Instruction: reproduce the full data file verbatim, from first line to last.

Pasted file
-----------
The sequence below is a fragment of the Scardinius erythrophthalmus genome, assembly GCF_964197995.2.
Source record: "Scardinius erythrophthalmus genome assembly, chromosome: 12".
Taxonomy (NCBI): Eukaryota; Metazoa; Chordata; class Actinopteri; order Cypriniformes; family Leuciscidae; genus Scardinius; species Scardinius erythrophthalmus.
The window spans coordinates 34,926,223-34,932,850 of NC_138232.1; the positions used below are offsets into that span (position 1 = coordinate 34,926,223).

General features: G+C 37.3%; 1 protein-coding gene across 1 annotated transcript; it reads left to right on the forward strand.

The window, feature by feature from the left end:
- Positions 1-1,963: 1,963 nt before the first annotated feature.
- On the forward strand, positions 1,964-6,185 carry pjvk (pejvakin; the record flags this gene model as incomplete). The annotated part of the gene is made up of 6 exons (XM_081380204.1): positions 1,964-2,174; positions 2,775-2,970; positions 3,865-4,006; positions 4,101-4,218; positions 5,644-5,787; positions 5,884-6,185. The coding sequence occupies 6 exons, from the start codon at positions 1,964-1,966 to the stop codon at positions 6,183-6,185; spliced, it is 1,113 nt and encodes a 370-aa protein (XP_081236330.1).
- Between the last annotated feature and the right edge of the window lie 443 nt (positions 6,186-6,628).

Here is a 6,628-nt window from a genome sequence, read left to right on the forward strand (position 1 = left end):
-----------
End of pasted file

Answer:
The sequence below is a fragment of the Scardinius erythrophthalmus genome, assembly GCF_964197995.2.
Source record: "Scardinius erythrophthalmus genome assembly, chromosome: 12".
Taxonomy (NCBI): Eukaryota; Metazoa; Chordata; class Actinopteri; order Cypriniformes; family Leuciscidae; genus Scardinius; species Scardinius erythrophthalmus.
The window spans coordinates 34,926,223-34,932,850 of NC_138232.1; the positions used below are offsets into that span (position 1 = coordinate 34,926,223).

General features: G+C 37.3%; 1 protein-coding gene across 1 annotated transcript; it reads left to right on the forward strand.

The window, feature by feature from the left end:
- Positions 1-1,963: 1,963 nt before the first annotated feature.
- On the forward strand, positions 1,964-6,185 carry pjvk (pejvakin; the record flags this gene model as incomplete). The annotated part of the gene is made up of 6 exons (XM_081380204.1): positions 1,964-2,174; positions 2,775-2,970; positions 3,865-4,006; positions 4,101-4,218; positions 5,644-5,787; positions 5,884-6,185. The coding sequence occupies 6 exons, from the start codon at positions 1,964-1,966 to the stop codon at positions 6,183-6,185; spliced, it is 1,113 nt and encodes a 370-aa protein (XP_081236330.1).
- Between the last annotated feature and the right edge of the window lie 443 nt (positions 6,186-6,628).

Here is a 6,628-nt window from a genome sequence, read left to right on the forward strand (position 1 = left end):